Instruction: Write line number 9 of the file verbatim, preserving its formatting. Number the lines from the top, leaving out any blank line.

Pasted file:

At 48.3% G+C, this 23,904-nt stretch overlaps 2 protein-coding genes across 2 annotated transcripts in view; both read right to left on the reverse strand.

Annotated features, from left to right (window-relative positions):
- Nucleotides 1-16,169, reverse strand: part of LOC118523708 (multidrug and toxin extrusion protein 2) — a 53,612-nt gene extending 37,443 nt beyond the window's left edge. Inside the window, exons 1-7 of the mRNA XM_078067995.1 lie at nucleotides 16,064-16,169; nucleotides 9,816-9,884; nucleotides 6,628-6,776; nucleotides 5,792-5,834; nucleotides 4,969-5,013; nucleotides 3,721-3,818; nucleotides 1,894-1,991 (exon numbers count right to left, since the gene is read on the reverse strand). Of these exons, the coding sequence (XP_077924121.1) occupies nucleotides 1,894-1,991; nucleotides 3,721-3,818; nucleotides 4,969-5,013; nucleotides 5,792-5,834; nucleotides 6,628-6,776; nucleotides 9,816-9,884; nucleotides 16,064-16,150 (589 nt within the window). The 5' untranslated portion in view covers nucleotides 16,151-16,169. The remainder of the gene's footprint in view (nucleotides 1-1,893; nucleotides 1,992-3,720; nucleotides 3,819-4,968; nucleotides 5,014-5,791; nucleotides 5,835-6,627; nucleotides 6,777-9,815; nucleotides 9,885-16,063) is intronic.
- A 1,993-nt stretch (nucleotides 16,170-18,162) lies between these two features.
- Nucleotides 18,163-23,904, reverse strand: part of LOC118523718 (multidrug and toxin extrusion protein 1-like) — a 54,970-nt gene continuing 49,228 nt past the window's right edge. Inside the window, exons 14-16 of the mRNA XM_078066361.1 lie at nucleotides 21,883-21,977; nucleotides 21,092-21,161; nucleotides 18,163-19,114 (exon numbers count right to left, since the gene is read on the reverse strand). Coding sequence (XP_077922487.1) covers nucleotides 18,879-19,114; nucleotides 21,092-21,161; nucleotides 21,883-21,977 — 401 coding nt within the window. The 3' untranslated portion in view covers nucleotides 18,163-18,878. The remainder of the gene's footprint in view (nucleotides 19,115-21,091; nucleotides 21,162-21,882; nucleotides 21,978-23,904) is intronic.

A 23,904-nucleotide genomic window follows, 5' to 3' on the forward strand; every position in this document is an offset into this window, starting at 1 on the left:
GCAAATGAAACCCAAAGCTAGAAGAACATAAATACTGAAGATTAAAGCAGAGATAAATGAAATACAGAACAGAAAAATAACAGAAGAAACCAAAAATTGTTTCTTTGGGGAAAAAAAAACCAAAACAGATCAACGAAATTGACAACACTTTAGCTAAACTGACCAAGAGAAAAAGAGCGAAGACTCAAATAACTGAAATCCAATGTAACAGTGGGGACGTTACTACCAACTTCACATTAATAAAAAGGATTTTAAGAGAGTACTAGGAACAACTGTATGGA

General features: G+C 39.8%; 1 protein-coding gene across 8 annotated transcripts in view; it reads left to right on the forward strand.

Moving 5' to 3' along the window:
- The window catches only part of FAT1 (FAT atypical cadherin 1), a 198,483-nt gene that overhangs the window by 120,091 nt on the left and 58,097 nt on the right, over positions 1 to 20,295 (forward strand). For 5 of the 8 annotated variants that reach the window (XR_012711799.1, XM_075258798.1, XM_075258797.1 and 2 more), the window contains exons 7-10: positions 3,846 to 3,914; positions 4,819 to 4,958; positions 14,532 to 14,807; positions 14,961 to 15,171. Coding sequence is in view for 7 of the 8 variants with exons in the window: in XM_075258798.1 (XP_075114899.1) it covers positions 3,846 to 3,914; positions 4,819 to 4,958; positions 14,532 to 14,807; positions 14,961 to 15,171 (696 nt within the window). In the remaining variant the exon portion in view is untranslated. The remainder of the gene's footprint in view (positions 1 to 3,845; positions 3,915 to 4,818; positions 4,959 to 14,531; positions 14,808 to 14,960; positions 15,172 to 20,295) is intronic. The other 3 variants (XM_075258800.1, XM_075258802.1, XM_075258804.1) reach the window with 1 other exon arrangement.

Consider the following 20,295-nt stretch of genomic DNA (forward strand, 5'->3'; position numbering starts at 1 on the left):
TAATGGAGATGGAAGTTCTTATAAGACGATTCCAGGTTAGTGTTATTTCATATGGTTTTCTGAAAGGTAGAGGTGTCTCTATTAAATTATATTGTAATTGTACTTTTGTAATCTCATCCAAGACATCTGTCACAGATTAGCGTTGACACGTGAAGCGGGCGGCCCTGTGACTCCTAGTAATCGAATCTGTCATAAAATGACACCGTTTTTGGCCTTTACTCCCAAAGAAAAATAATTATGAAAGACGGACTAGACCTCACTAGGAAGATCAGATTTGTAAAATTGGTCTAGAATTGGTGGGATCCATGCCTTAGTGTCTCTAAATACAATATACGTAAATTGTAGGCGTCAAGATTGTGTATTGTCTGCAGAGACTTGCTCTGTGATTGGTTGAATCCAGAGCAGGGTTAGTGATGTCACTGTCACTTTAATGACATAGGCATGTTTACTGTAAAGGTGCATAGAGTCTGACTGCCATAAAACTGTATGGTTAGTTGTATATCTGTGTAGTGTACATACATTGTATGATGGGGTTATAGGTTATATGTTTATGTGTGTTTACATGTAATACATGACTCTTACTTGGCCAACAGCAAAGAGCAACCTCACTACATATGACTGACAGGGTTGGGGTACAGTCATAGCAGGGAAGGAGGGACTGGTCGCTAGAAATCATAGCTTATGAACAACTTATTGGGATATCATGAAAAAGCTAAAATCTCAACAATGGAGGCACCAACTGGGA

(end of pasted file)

Moving 5' to 3' along the window: